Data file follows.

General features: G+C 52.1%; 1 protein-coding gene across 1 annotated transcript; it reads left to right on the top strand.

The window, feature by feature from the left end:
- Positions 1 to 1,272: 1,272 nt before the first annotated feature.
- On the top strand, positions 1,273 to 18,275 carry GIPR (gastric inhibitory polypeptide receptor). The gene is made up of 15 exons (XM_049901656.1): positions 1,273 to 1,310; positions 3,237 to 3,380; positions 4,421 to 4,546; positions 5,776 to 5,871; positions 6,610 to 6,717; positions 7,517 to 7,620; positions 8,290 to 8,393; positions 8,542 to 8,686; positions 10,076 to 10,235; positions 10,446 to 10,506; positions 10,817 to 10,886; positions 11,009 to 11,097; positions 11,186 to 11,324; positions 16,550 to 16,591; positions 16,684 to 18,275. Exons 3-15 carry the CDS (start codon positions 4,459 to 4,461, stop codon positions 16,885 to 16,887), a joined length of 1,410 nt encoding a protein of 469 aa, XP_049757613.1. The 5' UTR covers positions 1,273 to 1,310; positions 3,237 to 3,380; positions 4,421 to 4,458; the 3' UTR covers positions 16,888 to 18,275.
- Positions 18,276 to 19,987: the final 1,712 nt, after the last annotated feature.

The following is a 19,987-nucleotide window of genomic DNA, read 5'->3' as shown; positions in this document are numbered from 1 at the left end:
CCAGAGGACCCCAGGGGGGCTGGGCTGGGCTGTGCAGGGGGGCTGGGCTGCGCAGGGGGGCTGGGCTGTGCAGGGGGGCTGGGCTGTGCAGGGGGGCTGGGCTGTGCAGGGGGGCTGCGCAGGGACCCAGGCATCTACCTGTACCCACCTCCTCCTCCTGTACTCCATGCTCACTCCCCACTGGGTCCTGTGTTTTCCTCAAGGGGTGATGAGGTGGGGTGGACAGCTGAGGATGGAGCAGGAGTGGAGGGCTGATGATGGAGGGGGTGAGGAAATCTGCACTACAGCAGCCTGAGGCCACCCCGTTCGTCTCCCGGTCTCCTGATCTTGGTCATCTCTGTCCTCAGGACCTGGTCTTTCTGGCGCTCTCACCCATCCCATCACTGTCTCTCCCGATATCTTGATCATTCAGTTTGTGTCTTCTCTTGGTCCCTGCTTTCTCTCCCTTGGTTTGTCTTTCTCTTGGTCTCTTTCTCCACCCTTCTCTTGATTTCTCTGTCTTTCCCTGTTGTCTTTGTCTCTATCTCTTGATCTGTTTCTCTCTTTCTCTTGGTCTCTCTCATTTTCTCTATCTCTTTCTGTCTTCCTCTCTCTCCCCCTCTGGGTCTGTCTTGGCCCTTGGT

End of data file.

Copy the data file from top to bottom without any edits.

General features: G+C 52.1%; 1 protein-coding gene across 1 annotated transcript; it reads left to right on the top strand.

The window, feature by feature from the left end:
- Positions 1 to 1,272: 1,272 nt before the first annotated feature.
- On the top strand, positions 1,273 to 18,275 carry GIPR (gastric inhibitory polypeptide receptor). The gene is made up of 15 exons (XM_049901656.1): positions 1,273 to 1,310; positions 3,237 to 3,380; positions 4,421 to 4,546; positions 5,776 to 5,871; positions 6,610 to 6,717; positions 7,517 to 7,620; positions 8,290 to 8,393; positions 8,542 to 8,686; positions 10,076 to 10,235; positions 10,446 to 10,506; positions 10,817 to 10,886; positions 11,009 to 11,097; positions 11,186 to 11,324; positions 16,550 to 16,591; positions 16,684 to 18,275. Exons 3-15 carry the CDS (start codon positions 4,459 to 4,461, stop codon positions 16,885 to 16,887), a joined length of 1,410 nt encoding a protein of 469 aa, XP_049757613.1. The 5' UTR covers positions 1,273 to 1,310; positions 3,237 to 3,380; positions 4,421 to 4,458; the 3' UTR covers positions 16,888 to 18,275.
- Positions 18,276 to 19,987: the final 1,712 nt, after the last annotated feature.

The following is a 19,987-nucleotide window of genomic DNA, read 5'->3' as shown; positions in this document are numbered from 1 at the left end:
CCAGAGGACCCCAGGGGGGCTGGGCTGGGCTGTGCAGGGGGGCTGGGCTGCGCAGGGGGGCTGGGCTGTGCAGGGGGGCTGGGCTGTGCAGGGGGGCTGGGCTGTGCAGGGGGGCTGCGCAGGGACCCAGGCATCTACCTGTACCCACCTCCTCCTCCTGTACTCCATGCTCACTCCCCACTGGGTCCTGTGTTTTCCTCAAGGGGTGATGAGGTGGGGTGGACAGCTGAGGATGGAGCAGGAGTGGAGGGCTGATGATGGAGGGGGTGAGGAAATCTGCACTACAGCAGCCTGAGGCCACCCCGTTCGTCTCCCGGTCTCCTGATCTTGGTCATCTCTGTCCTCAGGACCTGGTCTTTCTGGCGCTCTCACCCATCCCATCACTGTCTCTCCCGATATCTTGATCATTCAGTTTGTGTCTTCTCTTGGTCCCTGCTTTCTCTCCCTTGGTTTGTCTTTCTCTTGGTCTCTTTCTCCACCCTTCTCTTGATTTCTCTGTCTTTCCCTGTTGTCTTTGTCTCTATCTCTTGATCTGTTTCTCTCTTTCTCTTGGTCTCTCTCATTTTCTCTATCTCTTTCTGTCTTCCTCTCTCTCCCCCTCTGGGTCTGTCTTGGCCCTTGGT